Ezekiel Elliott Decision Needs Heavy Scrutiny
The Ezekiel Elliott situation is another example of the difficult decisions the NFL must make when disciplining its players. Elliott stands accused of striking a woman, repeatedly, and while authorities declined to prosecute Elliott, the NFL has a different standard of guilt.
Roger Goodell’s tenure has largely been defined by how he has handled off field scandals during his time as NFL Commissioner. While he has consistently come down hard on offenders, his decisions have been routinely reversed or decreased during appeals. This is why it is important to hold the league as accountable, as it does to the players.
Domestic violence is indefensible. While the league has taken a hard line stance in the wake of the Ray Rice situation, and players have been held more accountable, the league can still probably do more. It seems likely that every team is populated with a number of players, coaches, and front office personnel that have physically assaulted women without being publicly named by their victims. It seems likely that most every professional institution can say the same thing. Unlike the NFL, most every other professional institution is not under intense public scrutiny.
The NFL is about players and Ezekiel Elliott is a great player. Banishing him is neither realistic, nor appropriate. So Roger Goodell does what he must, engaging in Discipline Theatre for all of the media and fans who follow the game. It is what Goodell has done time and time again. Ray Rice was given two separate suspensions for the same incident. The New Orleans Saints players and Greg Williams were convicted largely on evidence that is questionable. Tom Brady was suspended mostly for not cooperating with Goodell’s investigation. Washington and Dallas were punished, severely, for doing what every other team in the league had been doing for 2 decades. In each of these instances the NFL handed down a punishment that is difficult to objectively justify. In each case it seems like the NFL worked backwards from its desired outcome. That is why additional scrutiny is important for Elliott in this situation.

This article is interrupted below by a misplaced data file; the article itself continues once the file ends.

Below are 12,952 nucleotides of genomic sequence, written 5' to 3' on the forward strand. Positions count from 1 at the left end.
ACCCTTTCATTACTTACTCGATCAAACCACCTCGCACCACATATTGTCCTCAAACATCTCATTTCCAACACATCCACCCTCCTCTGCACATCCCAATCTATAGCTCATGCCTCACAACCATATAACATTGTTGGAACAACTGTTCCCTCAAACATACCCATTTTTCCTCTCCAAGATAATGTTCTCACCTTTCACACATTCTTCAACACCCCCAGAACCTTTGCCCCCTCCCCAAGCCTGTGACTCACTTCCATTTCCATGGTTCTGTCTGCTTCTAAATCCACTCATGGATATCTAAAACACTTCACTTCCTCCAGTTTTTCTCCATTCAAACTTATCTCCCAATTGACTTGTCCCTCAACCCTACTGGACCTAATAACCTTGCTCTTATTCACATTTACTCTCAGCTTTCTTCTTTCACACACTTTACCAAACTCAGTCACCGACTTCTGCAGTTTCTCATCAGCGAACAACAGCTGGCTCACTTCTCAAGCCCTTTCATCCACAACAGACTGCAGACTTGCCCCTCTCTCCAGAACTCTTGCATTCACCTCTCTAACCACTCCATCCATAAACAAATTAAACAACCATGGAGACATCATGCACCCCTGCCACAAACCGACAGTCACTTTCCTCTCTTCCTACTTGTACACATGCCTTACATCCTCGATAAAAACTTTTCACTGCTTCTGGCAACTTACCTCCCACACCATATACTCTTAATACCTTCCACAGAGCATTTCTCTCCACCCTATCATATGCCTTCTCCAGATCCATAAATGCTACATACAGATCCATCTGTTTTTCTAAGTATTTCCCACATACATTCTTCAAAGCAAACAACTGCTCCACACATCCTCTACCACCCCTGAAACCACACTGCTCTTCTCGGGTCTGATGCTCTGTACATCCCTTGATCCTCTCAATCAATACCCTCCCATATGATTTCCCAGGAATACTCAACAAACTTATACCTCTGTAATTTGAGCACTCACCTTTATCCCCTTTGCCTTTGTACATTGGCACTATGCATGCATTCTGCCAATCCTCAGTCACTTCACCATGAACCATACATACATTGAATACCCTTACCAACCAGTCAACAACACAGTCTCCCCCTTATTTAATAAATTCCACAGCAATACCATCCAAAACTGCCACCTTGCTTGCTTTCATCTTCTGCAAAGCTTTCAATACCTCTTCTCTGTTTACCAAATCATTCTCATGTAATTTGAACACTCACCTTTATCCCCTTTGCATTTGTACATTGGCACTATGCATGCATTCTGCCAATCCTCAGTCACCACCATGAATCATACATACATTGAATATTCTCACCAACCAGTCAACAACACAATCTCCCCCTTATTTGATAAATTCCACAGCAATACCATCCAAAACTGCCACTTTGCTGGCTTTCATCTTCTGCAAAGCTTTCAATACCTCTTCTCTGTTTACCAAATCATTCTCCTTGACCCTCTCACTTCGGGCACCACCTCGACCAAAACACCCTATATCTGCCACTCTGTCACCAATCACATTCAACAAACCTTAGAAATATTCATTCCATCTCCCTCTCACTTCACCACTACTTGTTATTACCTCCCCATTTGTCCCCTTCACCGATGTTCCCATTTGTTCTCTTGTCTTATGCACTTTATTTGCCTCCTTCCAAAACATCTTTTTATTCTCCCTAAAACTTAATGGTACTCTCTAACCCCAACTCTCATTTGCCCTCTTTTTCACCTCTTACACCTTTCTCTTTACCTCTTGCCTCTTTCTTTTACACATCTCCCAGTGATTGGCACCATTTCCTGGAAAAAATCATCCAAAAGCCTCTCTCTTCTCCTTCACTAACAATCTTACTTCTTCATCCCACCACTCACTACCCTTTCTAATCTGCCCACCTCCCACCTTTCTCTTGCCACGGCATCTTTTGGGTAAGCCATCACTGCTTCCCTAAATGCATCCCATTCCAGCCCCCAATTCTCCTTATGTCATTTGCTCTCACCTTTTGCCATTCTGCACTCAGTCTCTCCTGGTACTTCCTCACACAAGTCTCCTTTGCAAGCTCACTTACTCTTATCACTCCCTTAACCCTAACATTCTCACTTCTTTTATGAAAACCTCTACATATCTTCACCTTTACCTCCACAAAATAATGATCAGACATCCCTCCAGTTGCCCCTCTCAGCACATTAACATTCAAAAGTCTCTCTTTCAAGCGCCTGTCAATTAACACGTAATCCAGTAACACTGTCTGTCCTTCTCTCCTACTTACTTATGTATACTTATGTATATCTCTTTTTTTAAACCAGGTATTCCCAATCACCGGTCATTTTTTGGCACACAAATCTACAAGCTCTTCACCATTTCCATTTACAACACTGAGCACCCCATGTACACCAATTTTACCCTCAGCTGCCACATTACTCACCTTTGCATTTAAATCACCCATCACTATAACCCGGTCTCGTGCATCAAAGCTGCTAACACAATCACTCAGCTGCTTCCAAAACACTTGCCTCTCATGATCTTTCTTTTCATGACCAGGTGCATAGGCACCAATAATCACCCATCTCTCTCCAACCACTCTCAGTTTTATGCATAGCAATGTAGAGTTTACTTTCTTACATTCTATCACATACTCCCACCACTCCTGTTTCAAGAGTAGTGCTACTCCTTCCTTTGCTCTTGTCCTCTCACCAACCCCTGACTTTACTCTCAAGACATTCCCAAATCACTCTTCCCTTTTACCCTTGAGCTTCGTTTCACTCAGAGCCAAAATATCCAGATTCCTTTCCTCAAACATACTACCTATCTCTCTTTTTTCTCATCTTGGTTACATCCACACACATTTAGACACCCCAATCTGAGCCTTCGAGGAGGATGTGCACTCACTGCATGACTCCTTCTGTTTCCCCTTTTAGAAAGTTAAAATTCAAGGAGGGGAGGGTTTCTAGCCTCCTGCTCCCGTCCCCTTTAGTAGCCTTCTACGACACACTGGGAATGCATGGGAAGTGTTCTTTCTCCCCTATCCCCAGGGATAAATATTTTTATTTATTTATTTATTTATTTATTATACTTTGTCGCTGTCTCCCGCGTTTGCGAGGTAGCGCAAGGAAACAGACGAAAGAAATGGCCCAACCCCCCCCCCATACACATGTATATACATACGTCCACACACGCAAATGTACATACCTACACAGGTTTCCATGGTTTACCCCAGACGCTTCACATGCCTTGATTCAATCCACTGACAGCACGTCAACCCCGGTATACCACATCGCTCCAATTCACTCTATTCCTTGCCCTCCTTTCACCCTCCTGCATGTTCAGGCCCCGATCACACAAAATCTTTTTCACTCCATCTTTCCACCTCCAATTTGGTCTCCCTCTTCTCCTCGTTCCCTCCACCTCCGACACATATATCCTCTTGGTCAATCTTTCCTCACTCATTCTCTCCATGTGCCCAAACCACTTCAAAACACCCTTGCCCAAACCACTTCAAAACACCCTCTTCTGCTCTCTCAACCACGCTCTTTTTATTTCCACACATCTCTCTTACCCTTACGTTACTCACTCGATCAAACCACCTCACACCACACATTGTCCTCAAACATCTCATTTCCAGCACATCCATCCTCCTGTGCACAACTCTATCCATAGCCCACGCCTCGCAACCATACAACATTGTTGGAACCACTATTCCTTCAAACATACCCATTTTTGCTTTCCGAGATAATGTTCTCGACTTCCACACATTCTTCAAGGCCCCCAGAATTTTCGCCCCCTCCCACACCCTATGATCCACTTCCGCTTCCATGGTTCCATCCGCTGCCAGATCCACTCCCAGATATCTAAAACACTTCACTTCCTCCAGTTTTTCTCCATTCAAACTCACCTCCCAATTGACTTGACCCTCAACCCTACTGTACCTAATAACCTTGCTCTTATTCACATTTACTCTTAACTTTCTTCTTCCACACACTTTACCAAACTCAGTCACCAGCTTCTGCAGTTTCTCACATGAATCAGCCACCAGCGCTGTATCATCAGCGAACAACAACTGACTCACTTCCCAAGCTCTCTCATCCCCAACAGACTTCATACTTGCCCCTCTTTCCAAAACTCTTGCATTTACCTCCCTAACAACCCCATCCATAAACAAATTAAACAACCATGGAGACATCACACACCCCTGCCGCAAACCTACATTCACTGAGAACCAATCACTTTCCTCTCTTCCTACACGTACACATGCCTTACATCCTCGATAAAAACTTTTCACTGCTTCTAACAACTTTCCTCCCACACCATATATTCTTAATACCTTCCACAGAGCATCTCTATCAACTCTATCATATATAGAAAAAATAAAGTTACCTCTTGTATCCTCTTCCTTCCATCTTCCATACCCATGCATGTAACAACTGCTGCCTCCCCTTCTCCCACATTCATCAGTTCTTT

Other pundits have argued that Elliott deserves the presumption of innocence because he was not convicted of a crime. That idea makes me uncomfortable. The legal standard of guilt is higher than the civil standard, which is higher still than the standards of public opinion mandated by the free market. Elliott won’t go to jail. Many domestic abusers do not go to jail. It doesn’t make them innocent, it just makes them free. I am unwilling to side against an accuser without strong evidence. In this case I have yet to see that evidence.
None of this matters, however, because the scrutiny needed in this case is about the methodology used to reach the outcome. If the NFL is actually working backwards then the punishments handed down can not be allowed to stand. While it is important to get the right outcome, it is also important to get the reasoning right. So far, under Roger Goodell the NFL might have gotten the first one right, but they have yet to get the second one right.
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